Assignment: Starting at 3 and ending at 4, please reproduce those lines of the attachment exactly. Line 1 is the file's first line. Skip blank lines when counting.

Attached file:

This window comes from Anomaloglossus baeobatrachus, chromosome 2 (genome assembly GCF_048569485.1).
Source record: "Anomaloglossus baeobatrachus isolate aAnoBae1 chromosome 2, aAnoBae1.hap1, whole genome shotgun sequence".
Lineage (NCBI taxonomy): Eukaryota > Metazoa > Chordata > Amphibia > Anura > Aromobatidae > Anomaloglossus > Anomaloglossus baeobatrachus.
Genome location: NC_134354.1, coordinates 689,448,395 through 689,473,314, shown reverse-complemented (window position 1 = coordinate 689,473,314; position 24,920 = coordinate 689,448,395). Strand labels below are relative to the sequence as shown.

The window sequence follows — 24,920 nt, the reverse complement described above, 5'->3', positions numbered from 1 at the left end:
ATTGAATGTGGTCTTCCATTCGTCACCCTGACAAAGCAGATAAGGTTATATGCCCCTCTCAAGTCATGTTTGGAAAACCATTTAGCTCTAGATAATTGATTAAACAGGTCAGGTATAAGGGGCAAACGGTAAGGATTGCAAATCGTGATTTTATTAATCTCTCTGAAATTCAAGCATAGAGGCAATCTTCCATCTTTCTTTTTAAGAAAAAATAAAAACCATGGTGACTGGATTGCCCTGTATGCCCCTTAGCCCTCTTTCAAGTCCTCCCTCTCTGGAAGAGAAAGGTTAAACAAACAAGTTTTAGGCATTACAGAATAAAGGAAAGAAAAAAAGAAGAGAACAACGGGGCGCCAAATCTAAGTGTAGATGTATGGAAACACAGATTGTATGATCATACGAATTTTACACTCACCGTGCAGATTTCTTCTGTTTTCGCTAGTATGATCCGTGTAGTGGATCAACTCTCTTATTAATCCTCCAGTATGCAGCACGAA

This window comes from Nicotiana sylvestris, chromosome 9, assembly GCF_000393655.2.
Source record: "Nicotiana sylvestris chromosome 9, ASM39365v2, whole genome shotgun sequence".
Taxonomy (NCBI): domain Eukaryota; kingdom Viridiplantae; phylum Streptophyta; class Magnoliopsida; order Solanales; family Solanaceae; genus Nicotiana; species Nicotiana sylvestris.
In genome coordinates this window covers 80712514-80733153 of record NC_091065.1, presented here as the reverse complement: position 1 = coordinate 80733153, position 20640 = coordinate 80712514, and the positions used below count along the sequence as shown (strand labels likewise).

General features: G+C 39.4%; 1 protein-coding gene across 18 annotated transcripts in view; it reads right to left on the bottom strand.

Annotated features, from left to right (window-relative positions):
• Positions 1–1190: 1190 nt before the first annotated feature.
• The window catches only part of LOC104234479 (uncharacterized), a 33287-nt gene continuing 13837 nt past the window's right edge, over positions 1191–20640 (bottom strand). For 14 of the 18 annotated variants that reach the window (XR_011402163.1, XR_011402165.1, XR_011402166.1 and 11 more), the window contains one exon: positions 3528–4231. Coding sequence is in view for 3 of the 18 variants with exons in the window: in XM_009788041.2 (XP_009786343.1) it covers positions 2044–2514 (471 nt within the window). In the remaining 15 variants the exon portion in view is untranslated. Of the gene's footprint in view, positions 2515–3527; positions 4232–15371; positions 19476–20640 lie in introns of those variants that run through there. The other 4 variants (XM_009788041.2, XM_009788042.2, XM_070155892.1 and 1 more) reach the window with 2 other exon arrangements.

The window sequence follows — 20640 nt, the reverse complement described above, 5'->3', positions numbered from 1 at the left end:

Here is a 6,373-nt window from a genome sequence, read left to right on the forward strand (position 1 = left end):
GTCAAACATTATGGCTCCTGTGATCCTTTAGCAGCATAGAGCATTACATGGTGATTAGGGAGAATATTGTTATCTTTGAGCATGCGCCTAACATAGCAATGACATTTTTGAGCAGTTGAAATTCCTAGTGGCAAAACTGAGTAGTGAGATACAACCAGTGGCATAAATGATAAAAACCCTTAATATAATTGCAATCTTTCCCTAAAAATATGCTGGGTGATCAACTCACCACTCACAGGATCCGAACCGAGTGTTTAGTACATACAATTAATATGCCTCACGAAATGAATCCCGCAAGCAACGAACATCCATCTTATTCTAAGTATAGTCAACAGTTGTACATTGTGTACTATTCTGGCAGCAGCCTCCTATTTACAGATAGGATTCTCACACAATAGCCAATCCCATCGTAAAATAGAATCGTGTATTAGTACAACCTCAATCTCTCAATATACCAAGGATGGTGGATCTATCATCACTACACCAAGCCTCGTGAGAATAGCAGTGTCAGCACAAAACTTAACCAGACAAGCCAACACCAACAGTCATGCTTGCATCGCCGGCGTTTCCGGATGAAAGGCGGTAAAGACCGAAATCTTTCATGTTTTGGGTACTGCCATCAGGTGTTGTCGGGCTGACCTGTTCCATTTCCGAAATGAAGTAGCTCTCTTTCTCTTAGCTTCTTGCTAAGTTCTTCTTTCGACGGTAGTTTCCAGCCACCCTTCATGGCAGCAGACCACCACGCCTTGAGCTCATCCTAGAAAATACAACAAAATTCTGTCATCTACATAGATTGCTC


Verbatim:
Lineage (NCBI taxonomy): Eukaryota > Metazoa > Chordata > Amphibia > Anura > Aromobatidae > Anomaloglossus > Anomaloglossus baeobatrachus.
Genome location: NC_134354.1, coordinates 689,448,395 through 689,473,314, shown reverse-complemented (window position 1 = coordinate 689,473,314; position 24,920 = coordinate 689,448,395). Strand labels below are relative to the sequence as shown.